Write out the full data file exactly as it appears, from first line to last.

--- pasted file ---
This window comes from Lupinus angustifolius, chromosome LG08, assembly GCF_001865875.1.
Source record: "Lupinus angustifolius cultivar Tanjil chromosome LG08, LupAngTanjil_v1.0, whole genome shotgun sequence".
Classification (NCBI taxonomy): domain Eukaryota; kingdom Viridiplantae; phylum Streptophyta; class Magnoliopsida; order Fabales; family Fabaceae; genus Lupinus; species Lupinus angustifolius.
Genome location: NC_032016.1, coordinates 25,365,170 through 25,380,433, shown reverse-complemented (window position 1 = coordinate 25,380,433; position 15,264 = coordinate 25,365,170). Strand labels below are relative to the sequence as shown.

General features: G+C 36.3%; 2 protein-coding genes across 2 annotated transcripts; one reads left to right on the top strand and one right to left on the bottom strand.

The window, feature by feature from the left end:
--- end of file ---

This window comes from Lupinus angustifolius, chromosome LG08, assembly GCF_001865875.1.
Source record: "Lupinus angustifolius cultivar Tanjil chromosome LG08, LupAngTanjil_v1.0, whole genome shotgun sequence".
Classification (NCBI taxonomy): domain Eukaryota; kingdom Viridiplantae; phylum Streptophyta; class Magnoliopsida; order Fabales; family Fabaceae; genus Lupinus; species Lupinus angustifolius.
Genome location: NC_032016.1, coordinates 25,365,170 through 25,380,433, shown reverse-complemented (window position 1 = coordinate 25,380,433; position 15,264 = coordinate 25,365,170). Strand labels below are relative to the sequence as shown.

General features: G+C 36.3%; 2 protein-coding genes across 2 annotated transcripts; one reads left to right on the top strand and one right to left on the bottom strand.

The window, feature by feature from the left end: